Dating a paranoid girl
Mental health conditions come in far too many forms—depression, suicidal tendencies, anxiety, bipolar disorder, OCD, substance abuse, addiction, eating disorders, schizophrenia, personality disorders, autism and Asperger’s, those that don’t immediately come to mind and so many layers within each of those conditions—to try to come up with a one-size fits all approach for how to deal with dating someone who is mentally ill.
Still, here are a few suggestions for how to try to make it work with a significant other who is struggling, or how to let them go. Some days will be effortless, and others may be draining.
The first thing that may come to mind when you first learn of your partner’s condition is to opt out. The answer is, you’ve gotten yourself into a relationship that you now realize may have a few additional obstacles, but what relationship doesn’t experience its hurdles anyway? That really depends on the nature of the condition as well as its severity.
When you think of paranoid people, you may think of some weird bearded hermit in the woods, muttering about how “they” are out to get him.
So as an unbiased third party I’m here to tell you like it is – judgment-free, constructive, and blunt.
There are a lot of reasons, of course, that it is great to be Prince Harry: you can hang out with Kate Middleton and Prince George whenever you please; if you want to fly to Ibiza or Antarctica or wherever, you just send a text that says “Ibizia tomorrow” to some phone number and you transport there immediately (we presume); and you can always pull the “prince card” (“You’re out of Diet Coke? But there is one area of life for the 31-year-old Cinnamon Prince that is not quite so charmed: yes, his dating life. to ensure that me and her can get to the point where we’re actually comfortable with each other before the massive invasion that is inevitably going to happen into her privacy,” he said.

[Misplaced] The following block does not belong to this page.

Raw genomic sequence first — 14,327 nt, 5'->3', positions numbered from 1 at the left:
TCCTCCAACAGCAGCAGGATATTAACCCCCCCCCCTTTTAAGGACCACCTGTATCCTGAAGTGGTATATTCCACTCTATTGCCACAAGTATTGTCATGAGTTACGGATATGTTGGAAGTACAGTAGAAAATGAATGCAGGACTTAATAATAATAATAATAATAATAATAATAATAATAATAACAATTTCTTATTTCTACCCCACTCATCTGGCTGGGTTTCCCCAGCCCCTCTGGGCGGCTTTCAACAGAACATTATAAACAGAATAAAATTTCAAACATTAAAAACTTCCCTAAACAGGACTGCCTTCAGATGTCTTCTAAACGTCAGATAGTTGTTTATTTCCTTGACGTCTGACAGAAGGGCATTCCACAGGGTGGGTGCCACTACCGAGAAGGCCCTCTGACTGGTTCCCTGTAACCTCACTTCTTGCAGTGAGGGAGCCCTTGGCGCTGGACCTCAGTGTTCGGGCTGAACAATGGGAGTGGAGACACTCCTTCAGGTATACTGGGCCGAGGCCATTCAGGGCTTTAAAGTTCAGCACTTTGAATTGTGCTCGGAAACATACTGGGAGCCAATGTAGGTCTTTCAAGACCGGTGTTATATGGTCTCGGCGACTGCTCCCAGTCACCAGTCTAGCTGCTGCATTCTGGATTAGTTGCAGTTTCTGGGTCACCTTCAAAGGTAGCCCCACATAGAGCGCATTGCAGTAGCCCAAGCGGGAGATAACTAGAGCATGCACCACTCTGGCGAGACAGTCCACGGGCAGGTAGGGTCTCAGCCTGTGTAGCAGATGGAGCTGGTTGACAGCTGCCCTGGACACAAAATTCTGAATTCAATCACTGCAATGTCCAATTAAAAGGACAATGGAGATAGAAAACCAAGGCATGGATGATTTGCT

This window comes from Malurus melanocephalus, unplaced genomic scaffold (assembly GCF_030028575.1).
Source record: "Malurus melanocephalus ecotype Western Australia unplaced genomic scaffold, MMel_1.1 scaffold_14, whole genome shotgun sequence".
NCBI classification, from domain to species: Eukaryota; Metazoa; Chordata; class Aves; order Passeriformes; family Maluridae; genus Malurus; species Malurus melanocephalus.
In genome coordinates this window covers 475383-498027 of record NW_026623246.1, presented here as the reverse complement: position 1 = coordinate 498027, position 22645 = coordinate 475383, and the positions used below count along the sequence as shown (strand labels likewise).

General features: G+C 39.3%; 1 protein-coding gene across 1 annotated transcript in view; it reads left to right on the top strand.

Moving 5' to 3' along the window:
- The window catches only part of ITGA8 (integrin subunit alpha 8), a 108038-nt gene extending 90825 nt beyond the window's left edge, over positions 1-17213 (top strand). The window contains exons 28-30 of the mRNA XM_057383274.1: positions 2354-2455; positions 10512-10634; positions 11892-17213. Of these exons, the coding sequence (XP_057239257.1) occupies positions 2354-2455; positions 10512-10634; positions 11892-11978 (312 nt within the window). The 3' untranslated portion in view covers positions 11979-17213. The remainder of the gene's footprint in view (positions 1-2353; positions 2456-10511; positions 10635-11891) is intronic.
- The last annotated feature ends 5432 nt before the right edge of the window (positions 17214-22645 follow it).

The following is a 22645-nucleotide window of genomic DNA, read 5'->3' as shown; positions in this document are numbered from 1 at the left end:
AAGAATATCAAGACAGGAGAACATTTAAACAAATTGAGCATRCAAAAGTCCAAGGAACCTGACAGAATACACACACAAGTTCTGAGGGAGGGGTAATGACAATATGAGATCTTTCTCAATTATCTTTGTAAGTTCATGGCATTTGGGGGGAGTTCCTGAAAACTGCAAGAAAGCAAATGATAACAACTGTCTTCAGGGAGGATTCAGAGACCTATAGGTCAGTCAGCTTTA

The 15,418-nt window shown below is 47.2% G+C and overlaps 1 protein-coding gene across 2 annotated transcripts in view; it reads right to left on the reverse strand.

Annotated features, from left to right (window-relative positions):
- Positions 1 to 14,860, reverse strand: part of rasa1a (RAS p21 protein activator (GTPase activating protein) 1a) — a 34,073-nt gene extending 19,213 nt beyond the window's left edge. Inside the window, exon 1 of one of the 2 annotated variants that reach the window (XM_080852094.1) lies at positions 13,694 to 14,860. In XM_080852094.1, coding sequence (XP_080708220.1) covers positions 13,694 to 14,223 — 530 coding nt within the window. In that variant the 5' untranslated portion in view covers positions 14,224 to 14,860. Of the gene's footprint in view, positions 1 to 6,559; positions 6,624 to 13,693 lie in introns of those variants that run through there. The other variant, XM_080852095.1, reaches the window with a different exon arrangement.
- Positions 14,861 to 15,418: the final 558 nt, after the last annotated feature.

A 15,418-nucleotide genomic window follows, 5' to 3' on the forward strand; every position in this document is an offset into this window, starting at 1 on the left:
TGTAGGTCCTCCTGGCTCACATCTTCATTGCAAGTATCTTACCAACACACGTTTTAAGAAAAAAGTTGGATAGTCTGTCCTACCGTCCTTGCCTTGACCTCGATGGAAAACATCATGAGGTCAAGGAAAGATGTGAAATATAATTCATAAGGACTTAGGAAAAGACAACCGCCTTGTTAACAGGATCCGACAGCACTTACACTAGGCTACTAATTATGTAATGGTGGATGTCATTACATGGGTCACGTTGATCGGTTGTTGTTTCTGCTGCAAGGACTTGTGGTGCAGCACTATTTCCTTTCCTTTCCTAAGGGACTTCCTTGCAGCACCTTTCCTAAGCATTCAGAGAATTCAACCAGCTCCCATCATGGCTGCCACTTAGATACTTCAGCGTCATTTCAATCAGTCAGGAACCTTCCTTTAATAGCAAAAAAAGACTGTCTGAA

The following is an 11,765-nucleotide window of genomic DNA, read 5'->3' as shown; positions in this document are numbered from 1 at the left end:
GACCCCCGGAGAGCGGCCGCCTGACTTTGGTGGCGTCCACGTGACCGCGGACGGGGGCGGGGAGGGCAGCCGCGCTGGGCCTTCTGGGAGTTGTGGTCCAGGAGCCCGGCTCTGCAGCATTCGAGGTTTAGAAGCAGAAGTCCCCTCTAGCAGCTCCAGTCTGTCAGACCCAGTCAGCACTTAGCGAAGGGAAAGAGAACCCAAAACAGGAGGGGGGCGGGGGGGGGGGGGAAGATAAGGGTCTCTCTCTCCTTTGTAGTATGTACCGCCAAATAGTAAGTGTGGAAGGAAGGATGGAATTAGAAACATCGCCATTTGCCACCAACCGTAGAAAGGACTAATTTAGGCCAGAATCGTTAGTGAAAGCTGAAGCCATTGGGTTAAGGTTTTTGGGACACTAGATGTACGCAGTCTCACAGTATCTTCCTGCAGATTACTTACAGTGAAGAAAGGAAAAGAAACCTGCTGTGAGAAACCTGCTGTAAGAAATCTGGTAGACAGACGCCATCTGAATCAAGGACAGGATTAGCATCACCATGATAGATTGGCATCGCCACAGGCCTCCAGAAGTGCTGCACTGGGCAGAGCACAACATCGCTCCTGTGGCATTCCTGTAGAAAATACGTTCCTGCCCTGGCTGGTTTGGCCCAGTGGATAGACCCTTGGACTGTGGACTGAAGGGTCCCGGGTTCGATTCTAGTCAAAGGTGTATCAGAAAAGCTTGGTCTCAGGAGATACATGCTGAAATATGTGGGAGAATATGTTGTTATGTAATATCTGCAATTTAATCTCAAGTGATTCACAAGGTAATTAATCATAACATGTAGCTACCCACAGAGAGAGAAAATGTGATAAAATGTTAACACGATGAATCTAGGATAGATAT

Harsh realities made me defensive and stuck in denial.
But deep down, I struggled so much because I knew they were true.
All emotions are amplified, like having a constant cell phone booster attached to your head.
Perhaps you have tried to be their friend, or perhaps you are or want to be even closer than that. But it does not deserve sympathy, but understanding.
Attempting to sympathize with someone with PPD is one of the worst things which you can do.
I created a fake profile and added him just so that I could monitor their activity.
Several times their Facebook activity would coincide -they would appear active at the same times and inactive at the same times and for the same period of time.) and having some glam affair where they hang out on yachts and go to the race track and hold hands on a beach in Monaco, or whatever, remains as vivid as ever.